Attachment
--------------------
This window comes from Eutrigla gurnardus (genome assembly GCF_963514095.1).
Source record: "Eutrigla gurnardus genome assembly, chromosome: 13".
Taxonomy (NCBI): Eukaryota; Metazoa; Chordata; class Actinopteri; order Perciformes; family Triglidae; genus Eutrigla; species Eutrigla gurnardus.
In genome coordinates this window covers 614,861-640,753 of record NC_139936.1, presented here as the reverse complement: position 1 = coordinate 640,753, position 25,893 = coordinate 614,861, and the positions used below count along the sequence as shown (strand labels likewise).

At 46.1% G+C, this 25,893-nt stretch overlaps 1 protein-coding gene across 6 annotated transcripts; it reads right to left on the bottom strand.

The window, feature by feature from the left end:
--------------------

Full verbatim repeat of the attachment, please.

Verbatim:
This window comes from Eutrigla gurnardus (genome assembly GCF_963514095.1).
Source record: "Eutrigla gurnardus genome assembly, chromosome: 13".
Taxonomy (NCBI): Eukaryota; Metazoa; Chordata; class Actinopteri; order Perciformes; family Triglidae; genus Eutrigla; species Eutrigla gurnardus.
In genome coordinates this window covers 614,861-640,753 of record NC_139936.1, presented here as the reverse complement: position 1 = coordinate 640,753, position 25,893 = coordinate 614,861, and the positions used below count along the sequence as shown (strand labels likewise).

At 46.1% G+C, this 25,893-nt stretch overlaps 1 protein-coding gene across 6 annotated transcripts; it reads right to left on the bottom strand.

The window, feature by feature from the left end: